Not getting enough sleep can cause a weak immune system or obesity in dogs, so ensuring they have enough is essential. If you notice your Labradoodle isn't getting enough rest, building a structured routine and giving them the right amount of exercise can help.

Healthcare tips

The correct amount of exercise, food, and sleep are critical to your Labradoodle's physical and mental health", says Sarah Dawson, RVN and UK Veterinary Relationships Manager. "This is especially important for puppies to maintain their growth and development."

Labradoodle temperament

How good are Labradoodles with kids?

Labradoodles are known for being the perfect family dogs as they love being around people — especially kids. Not only do they make an excellent friend for children thanks to their playful and gentle personalities, but they can also improve communication skills and reduce stress.

However, you should keep an eye on Labradoodles around young children during the teething stage, as they can occasionally nip. They also can be quite boisterous so supervision with children is advised.

How affectionate are Labradoodles?

Labradoodles are very loving and affectionate, particularly when tired. They enjoy being with their owners, often wanting to sleep near or cuddle up next to them. Labradoodles will make eye contact, lick your face, or lean against your legs as a sign of love.

How territorial are Labradoodles?

A social and friendly breed: Labradoodles aren’t often territorial so they’re not the best guard dogs!

How friendly are Labradoodles with other dogs?

Labradoodles are always ready to make friends, meaning they typically get on well with other dogs.

How much will Labradoodles tolerate other pets?

Although it depends on the temperament of both animals, Labradoodles can tolerate living with and being around other pets. They may even become best friends with the proper training and socialisation.

Their easy going nature makes them a great choice if you already have a cat. Although it may take a while for them to become comfortable, Labradoodles are unlikely to bother cats and usually form a bond if introduced at a young age. Supervision during the introduction phases is a must!

How much attention do Labradoodles need?

Labradoodles are very social and active dogs who require a lot of care and attention. Therefore, they won’t be suited to owners who don’t have free time during the day.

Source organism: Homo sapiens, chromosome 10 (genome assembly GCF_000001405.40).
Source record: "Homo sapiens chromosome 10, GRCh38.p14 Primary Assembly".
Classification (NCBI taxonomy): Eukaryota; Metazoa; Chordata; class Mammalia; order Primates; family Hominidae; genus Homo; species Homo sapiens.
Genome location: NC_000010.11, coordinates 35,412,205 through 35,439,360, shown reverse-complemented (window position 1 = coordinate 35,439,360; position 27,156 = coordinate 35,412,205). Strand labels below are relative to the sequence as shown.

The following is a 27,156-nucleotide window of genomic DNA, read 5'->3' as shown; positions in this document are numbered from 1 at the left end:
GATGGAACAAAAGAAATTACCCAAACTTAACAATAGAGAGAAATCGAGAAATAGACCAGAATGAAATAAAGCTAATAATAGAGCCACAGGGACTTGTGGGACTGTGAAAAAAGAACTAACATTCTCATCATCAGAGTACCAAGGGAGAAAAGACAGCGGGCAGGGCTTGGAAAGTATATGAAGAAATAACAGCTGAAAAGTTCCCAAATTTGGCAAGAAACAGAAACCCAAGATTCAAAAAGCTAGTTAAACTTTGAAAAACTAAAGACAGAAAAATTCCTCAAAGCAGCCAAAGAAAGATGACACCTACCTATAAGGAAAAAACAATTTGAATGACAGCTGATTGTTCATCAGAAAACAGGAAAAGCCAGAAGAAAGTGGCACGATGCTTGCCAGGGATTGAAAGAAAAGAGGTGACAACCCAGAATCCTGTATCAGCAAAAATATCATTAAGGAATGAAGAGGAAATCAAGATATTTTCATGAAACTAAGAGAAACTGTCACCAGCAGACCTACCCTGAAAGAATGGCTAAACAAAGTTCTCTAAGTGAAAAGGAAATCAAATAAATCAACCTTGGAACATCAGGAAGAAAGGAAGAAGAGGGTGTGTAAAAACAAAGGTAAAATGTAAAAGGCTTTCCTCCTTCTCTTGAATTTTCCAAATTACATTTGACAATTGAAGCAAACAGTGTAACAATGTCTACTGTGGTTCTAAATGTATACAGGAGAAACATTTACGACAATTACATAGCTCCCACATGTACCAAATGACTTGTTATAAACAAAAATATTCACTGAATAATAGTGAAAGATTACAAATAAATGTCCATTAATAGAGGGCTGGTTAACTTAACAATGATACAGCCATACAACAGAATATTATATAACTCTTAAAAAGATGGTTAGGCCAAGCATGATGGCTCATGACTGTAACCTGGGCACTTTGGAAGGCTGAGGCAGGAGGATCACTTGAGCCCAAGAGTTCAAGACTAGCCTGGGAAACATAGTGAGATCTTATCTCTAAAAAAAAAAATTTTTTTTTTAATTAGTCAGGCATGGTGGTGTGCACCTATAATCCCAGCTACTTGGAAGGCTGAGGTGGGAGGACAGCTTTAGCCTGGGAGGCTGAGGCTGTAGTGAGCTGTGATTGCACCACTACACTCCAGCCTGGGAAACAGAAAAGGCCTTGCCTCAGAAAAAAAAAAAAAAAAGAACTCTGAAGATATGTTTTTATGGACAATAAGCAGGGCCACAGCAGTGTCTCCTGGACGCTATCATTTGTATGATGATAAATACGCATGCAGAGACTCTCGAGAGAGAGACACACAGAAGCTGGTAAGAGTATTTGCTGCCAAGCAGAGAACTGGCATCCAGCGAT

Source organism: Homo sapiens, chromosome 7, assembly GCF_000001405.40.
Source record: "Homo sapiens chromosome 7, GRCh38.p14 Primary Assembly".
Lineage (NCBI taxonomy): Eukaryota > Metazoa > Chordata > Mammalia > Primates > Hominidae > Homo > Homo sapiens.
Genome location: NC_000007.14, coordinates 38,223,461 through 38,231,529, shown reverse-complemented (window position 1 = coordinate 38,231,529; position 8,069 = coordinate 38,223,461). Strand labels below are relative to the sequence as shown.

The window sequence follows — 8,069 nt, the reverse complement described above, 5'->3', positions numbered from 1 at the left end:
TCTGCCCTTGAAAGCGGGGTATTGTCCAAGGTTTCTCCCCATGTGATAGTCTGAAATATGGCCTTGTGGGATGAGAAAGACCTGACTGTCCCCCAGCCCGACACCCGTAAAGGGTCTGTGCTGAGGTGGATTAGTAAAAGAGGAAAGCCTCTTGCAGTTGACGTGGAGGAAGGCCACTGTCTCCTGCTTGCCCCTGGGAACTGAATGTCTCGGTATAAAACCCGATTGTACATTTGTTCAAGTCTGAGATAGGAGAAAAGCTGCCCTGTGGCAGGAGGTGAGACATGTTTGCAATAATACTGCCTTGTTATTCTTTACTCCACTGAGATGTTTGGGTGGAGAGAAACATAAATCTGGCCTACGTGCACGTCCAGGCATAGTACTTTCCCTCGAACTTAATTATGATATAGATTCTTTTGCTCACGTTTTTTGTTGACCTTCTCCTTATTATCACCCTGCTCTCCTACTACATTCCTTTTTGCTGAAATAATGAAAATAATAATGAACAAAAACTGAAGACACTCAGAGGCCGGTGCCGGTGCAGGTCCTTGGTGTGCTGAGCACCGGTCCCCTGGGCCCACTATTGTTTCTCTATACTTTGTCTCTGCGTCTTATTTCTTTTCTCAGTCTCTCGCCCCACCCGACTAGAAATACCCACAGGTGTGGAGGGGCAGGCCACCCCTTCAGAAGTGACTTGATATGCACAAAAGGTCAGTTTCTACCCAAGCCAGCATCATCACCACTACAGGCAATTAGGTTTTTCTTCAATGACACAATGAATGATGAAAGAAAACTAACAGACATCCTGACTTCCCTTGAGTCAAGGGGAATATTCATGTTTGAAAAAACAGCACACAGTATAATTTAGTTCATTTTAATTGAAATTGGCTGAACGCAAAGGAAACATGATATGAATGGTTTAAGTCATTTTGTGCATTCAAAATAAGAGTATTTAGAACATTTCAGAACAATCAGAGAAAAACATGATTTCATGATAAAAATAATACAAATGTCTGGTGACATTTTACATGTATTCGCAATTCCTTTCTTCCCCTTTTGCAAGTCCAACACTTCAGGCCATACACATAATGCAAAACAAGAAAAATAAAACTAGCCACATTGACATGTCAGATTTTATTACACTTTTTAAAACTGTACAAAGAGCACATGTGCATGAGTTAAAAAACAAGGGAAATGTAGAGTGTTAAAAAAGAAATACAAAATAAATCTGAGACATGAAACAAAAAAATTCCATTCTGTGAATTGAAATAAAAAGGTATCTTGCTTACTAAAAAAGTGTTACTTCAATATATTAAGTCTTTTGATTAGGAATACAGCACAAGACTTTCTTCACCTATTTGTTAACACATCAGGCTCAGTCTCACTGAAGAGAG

Labradoodle coat and grooming

Coat type

Labradoodles have three coat types: hair, wool, and fleece. The hair coat is straight and double-layered, similar to labradors; the wool coat is wavy and single-layered, like a poodle; and the fleece coat is wavy, usually single-layered, and comes from a mix of both parents.

Shedding levels

Unliked hair coats, Labradoodles with wool or fleece coats do not shed.

How often do I need to groom Labradoodles?

Although there are three different coat types, all Labradoodles can grow long, thick hair, so regular brushing two to three times a week is needed to prevent matting and tangles.

Taking them to a professional groomer every 6-8 weeks is recommended so they can have their hair trimmed, especially around the ears where they are prone to infection.

As well as this, they need to be bathed once a month to remove dirt from their coat. Just remember to brush before washing to remove any matting, as this will be difficult to remove once wet.

Are Labradoodles hypoallergenic?

Although no dog is entirely hypoallergenic, Labradoodles were originally bred to cause minimal reactions in allergy sufferers compared to other breeds.

Wool or fleece-coated Labradoodles shed very little, so dander the dead skin cells present in the fur won’t spread around the house as much. Although this can still cause problems for people with allergies, it may cause less of a reaction compared to other breeds.

Hair coats, on the other hand, shed moderately, so they may not be a good choice for sufferers.

Labradoodle bark sound

Labradoodles are fairly quiet dogs who only tend to bark when they need something.

Barking habits

Labradoodles are intelligent dogs who use barking to communicate. They may be vocal to tell you they’re sick, want food, or feel threatened or frightened by things like thunder or something going on outside.

Although they don’t often bark like other dogs, when they do, it tends to be deep and loud. They may also whine or whimper when they want attention.

Frequently asked questions about Labradoodles

What age do Labradoodles stop growing?

Labradoodles usually reach their full growth potential within 12-18 months. They can sometimes continue growing up to 2 years, especially if their parents are both large dogs.

Are Labradoodles high-maintenance dogs?

Labradoodles require lots of attention, exercise, and grooming to keep them happy and healthy. Therefore, they are considered a high-maintenance breed.

Are Labradoodles good family dogs?

Labradoodles make great family dogs. They're playful, affectionate and full of energy. They're best suited to families who can give them the time and attention they need to be happy and healthy dogs.